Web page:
Photo Credit: Courtesy Mariah Carey/twitter.com
Nick Cannon was admitted to an Aspen hospital earlier this week with what his wife Mariah Carey is calling "mild kidney failure." Cannon was then transferred to a Los Angeles hospital for treatment. With Carey taking to Twitter to ask for prayers and admitting Cannon is in pain, fans are left wondering, what exactly is mild kidney failure?
"Kidney failure is a broad term that implies that the kidneys are not working at their optimal level," says David P. Pryor M.D., West Coast Medical Director for NBCUniversal. Kidney failure is actually called acute renal failure or injury and it means that the kidneys suddenly stop working. Our kidneys are the waste management system of the body -- they process out toxins and waste through the urine and maintain balanced levels of water, salt and electrolytes in the blood. If that process stops working, those toxins get backed up into the body, which can ultimately be fatal (end-stage renal failure).
"I explain kidney disease to my patients like this," says Dr. Pryor: "There is acute renal failure (or injury) versus chronic renal failure. In the case of Nick Cannon, who is an apparently healthy young man, kidney failure came on suddenly so we would classify it as an acute injury." Carey's use of the word "mild" to describe Cannon's diagnosis, says Pryor, "implies that his kidneys are functioning but at less than 100 percent." Acute renal failure is usually reversible whereas chronic renal failure happens over the long-term, usually to people who suffer from chronic conditions that can damage the kidneys, like diabetes or hypertension.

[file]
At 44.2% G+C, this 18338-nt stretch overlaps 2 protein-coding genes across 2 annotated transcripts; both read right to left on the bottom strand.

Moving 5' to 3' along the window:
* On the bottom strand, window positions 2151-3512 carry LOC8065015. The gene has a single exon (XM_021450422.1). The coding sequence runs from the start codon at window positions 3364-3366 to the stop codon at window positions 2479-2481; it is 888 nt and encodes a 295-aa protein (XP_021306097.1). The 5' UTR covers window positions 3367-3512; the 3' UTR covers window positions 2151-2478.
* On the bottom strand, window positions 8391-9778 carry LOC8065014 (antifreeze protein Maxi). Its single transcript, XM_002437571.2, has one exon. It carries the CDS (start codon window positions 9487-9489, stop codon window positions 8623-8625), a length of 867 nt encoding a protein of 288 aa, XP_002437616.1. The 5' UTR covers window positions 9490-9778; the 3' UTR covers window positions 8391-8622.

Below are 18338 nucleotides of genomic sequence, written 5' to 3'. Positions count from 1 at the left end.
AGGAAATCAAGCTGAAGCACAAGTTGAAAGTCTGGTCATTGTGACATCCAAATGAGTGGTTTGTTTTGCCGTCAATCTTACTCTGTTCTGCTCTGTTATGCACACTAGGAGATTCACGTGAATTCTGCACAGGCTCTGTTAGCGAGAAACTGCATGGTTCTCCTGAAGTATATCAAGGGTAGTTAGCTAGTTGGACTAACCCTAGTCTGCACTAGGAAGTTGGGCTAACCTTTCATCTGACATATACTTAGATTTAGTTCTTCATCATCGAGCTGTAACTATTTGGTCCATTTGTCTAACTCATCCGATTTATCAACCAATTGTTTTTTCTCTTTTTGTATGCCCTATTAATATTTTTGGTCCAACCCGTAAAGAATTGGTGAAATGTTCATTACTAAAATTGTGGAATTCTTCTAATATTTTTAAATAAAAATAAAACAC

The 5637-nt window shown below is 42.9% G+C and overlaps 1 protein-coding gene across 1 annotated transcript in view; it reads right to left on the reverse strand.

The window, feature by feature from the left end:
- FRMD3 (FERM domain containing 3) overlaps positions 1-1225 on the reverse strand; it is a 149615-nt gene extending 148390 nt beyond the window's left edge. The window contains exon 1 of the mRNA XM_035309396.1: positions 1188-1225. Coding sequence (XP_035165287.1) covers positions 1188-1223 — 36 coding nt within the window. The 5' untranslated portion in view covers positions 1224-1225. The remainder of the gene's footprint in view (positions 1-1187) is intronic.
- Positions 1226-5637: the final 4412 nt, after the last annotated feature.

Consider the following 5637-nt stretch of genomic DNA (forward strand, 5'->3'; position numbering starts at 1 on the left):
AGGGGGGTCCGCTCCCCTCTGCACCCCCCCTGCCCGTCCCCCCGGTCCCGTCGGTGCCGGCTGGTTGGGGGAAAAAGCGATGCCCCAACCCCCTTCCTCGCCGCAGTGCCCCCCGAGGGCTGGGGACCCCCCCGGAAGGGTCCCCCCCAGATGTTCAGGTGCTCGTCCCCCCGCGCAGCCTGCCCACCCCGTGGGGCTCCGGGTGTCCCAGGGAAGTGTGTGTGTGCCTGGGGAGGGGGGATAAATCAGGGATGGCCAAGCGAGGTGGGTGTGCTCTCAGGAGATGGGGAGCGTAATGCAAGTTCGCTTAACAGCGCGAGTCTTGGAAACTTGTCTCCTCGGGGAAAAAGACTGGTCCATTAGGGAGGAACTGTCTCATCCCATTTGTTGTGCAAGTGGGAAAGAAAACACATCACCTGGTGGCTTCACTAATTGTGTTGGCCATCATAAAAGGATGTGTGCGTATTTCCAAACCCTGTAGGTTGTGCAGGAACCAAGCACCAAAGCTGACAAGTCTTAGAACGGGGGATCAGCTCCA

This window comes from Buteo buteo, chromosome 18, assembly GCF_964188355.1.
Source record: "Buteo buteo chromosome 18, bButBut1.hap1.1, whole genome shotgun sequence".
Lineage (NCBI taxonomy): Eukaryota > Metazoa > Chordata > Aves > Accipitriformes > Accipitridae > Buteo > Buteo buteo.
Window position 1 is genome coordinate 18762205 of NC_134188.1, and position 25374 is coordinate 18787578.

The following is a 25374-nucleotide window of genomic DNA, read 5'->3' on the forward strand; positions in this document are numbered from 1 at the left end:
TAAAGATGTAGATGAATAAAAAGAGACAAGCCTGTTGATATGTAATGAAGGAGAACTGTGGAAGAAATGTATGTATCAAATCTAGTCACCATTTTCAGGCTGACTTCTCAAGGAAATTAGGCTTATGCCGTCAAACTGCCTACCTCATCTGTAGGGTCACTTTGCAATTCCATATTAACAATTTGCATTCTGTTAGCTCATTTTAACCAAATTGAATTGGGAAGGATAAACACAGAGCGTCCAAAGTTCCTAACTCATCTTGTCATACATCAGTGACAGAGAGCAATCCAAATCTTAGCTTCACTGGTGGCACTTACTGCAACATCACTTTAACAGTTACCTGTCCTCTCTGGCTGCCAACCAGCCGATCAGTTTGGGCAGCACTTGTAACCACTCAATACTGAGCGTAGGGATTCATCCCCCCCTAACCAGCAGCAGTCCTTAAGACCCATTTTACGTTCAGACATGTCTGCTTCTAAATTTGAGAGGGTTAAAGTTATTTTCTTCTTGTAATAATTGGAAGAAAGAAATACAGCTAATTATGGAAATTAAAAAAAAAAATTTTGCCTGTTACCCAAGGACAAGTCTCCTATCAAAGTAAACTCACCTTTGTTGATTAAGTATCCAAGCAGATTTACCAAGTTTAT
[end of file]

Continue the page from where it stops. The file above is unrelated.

What brings on kidney failure?
What could have caused a seemingly healthy 31-year-old man to suffer from kidney failure? We don't know what lead to Cannon's kidney problems, but it could be one of four main causes:
- A significant drop in blood flow to the kidneys caused by injury
- A blockage that stops urine from leaving the kidneys
- Severe side effects from medications including antibiotics, pain killers such as aspirin or ibuprofen, and blood pressure drugs.
- Infection or inflammation in the kidney
How is it treated?
Cannon will likely see a kidney specialist who will determine what's causing his kidneys to shut down and then treat the problem to get everything back in working order. Treatments can include several days of intravenous fluid hydration, a change in medications, removing a blockage (if that's the case) or even dialysis to flush out the built-up toxins in the body. The good news is that since acute kidney failure usually gets better after treatment, kidney function can return to normal. Hopefully, this will be the case for Nick so he can get back to his family and career soon!